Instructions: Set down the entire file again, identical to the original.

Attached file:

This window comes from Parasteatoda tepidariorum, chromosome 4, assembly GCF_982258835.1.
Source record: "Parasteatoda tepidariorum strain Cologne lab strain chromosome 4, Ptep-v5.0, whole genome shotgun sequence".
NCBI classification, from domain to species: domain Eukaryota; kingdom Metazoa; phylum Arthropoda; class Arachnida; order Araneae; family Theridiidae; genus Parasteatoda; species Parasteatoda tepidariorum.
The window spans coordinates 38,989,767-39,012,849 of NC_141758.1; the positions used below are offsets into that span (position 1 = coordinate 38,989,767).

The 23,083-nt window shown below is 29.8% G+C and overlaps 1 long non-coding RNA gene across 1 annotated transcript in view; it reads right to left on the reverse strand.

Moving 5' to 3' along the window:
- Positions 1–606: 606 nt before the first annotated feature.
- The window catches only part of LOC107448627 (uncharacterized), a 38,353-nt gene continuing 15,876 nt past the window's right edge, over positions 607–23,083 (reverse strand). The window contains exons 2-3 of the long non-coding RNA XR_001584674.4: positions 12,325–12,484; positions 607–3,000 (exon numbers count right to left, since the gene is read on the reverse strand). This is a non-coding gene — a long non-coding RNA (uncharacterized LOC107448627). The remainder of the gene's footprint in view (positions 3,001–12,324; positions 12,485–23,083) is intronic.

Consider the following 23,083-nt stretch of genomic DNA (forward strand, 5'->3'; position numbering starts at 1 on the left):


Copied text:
This window comes from Parasteatoda tepidariorum, chromosome 4, assembly GCF_982258835.1.
Source record: "Parasteatoda tepidariorum strain Cologne lab strain chromosome 4, Ptep-v5.0, whole genome shotgun sequence".
NCBI classification, from domain to species: domain Eukaryota; kingdom Metazoa; phylum Arthropoda; class Arachnida; order Araneae; family Theridiidae; genus Parasteatoda; species Parasteatoda tepidariorum.
The window spans coordinates 38,989,767-39,012,849 of NC_141758.1; the positions used below are offsets into that span (position 1 = coordinate 38,989,767).

The 23,083-nt window shown below is 29.8% G+C and overlaps 1 long non-coding RNA gene across 1 annotated transcript in view; it reads right to left on the reverse strand.

Moving 5' to 3' along the window:
- Positions 1–606: 606 nt before the first annotated feature.
- The window catches only part of LOC107448627 (uncharacterized), a 38,353-nt gene continuing 15,876 nt past the window's right edge, over positions 607–23,083 (reverse strand). The window contains exons 2-3 of the long non-coding RNA XR_001584674.4: positions 12,325–12,484; positions 607–3,000 (exon numbers count right to left, since the gene is read on the reverse strand). This is a non-coding gene — a long non-coding RNA (uncharacterized LOC107448627). The remainder of the gene's footprint in view (positions 3,001–12,324; positions 12,485–23,083) is intronic.

Consider the following 23,083-nt stretch of genomic DNA (forward strand, 5'->3'; position numbering starts at 1 on the left):